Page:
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S. Korea Says It's True

South Korea confirmed Friday that North Korea has restarted a small reactor that could produce plutonium for atomic weapons.

The United States and Japan said earlier the 5-megawatt reactor had been reactivated, but South Korean President Roh Moo-hyun said Friday morning his Cabinet officials were still looking into the matter.

In a statement issued later in the day, the Foreign Ministry expressed "deep concern and regret over North Korea's reactivation of the 5-megawatt reactor." A ministry spokesman, speaking on condition of anonymity, also confirmed that the nuclear facilities at Yongbyon were active.

For weeks, there have been conflicting reports about whether it was up and running.

South Korea's struggle to verify the latest report demonstrates the difficulty the international community faces in monitoring nuclear activities in one of the world's most isolated countries. U.S. intelligence officials cited a telltale steam plume rising from the reactor's cooling tower.

The Foreign Ministry statement did not detail the evidence on which South Korea concluded the plant was active. But it said it had been in close contact with the United States and Japan, and said it was committed to finding a peaceful solution.

"We repeatedly urge North Korea to positively respond to the international community's efforts to peacefully resolve the nuclear issue and to implement obligations of the Non Proliferation Treaty," the Foreign Ministry said.

"We are devoting active efforts to resolve North Korea's nuclear issue peacefully through dialogue," it said in a statement.

The reactivation could enable North Koreans to build a bomb in about a year, said the U.S. officials, who spoke on condition of anonymity. The United States believes North Korea already has one or two nuclear bombs.

The crisis flared in October when the U.S. government said North Korean officials had admitted pursuing a secret nuclear arms program, a charge later denied by the North.

Washington and its allies cut off oil shipments, and the North responded by saying it would reactivate frozen nuclear facilities, expelling U.N. monitors and withdrawing from the global Nuclear Nonproliferation Treaty.

Roh's first Cabinet, which took office Thursday, pledged to seek a peaceful resolution with North Korea, despite news that their communist neighbor has restarted the reactor at the center of a suspected weapons program.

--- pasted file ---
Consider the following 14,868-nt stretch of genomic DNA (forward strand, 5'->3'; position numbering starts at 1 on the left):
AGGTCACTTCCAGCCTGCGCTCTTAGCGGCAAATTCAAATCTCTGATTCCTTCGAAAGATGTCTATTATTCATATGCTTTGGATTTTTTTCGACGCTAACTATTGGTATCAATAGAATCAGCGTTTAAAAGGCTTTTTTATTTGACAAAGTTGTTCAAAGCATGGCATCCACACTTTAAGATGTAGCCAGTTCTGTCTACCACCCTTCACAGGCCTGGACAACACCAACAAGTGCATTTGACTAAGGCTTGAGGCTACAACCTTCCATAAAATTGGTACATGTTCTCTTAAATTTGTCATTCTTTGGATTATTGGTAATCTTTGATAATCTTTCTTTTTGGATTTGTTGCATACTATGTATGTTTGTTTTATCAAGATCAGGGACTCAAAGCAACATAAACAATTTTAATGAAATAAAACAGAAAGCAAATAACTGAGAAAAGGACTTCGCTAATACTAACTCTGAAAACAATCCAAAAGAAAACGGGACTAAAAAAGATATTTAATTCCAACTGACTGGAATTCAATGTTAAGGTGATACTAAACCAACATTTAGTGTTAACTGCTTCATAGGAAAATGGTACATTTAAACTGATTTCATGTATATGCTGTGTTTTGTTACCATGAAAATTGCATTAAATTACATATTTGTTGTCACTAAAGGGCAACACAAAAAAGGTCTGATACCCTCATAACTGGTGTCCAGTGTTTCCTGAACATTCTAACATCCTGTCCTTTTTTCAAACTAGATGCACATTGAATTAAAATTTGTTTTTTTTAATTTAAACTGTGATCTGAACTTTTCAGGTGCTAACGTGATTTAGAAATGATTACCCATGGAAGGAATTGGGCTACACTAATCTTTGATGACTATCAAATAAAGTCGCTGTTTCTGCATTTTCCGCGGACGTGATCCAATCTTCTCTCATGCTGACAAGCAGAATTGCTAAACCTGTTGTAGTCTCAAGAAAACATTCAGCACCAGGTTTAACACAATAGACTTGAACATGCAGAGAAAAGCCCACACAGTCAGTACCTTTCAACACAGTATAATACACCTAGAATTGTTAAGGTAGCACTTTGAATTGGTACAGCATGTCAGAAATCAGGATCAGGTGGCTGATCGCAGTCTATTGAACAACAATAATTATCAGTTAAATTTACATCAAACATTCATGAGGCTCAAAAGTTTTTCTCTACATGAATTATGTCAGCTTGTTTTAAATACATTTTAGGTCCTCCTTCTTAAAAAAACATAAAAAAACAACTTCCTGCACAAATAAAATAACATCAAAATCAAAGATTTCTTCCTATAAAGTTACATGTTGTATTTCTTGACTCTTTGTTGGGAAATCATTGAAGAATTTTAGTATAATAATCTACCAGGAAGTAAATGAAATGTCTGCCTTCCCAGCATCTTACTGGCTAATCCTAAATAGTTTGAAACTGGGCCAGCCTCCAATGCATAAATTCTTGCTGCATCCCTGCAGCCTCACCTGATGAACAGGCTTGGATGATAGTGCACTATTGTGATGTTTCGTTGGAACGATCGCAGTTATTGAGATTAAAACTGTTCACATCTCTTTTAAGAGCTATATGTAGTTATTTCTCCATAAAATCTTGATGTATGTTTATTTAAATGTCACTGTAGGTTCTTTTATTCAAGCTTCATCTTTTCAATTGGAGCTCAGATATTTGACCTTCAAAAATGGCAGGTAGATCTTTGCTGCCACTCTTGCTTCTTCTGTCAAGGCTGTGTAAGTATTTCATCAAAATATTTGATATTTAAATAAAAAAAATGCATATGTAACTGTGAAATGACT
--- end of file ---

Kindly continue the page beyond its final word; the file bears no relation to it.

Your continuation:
North Korea had no immediate reaction to the reactor report. It has insisted its nuclear development is for electricity generation, a claim U.S. officials and private experts reject.

A spokeswoman at the International Atomic Energy Agency, Melissa Fleming, said the U.N. agency could not verify the report because North Korea has expelled its inspectors at frozen nuclear facilities at Yongbyon.

But Japanese Foreign Minister Yoriko Kawaguchi said Friday that her government has confirmed the report. She declined to elaborate.

Japanese officials said they would discuss whether the move by the North should affect their support of a U.S.-led project to build two modern reactors in North Korea under a 1994 agreement. The project was in doubt after Washington said in October that Pyongyang violated the accord by secretly running a nuclear weapons program.

A much more serious challenge than reactivating the reactor is if North Korea restarts a separate facility in Yongbyon that can reprocess a stockpile of 8,000 spent fuel rods to extract enough plutonium for four or five bombs in a matter of months.

The new foreign minister, Yoon Young-kwan, a U.S.-educated political scientist, said Thursday he would also focus on relations with the United States, which keeps 37,000 U.S. troops in South Korea — a legacy of the 1950-53 Korean War.

"We must devote all our diplomatic efforts so that the North Korean nuclear issue can be resolved peacefully through dialogue," Yoon said.

Roh retained Unification Minister Jeong Se-hyun, a key architect of former President Kim Dae-jung's policy of engaging the North to reduce tension on the divided Korean Peninsula.

"I will make efforts to enhance the implementation of the (engagement) policy so that the country can set up a framework for achieving peace and prosperity in the Northeast Asian region," Jeong said.

On the eve of Roh's inauguration, North Korea test-fired a missile off the peninsula's eastern coast.

By Sang-Hun Choe

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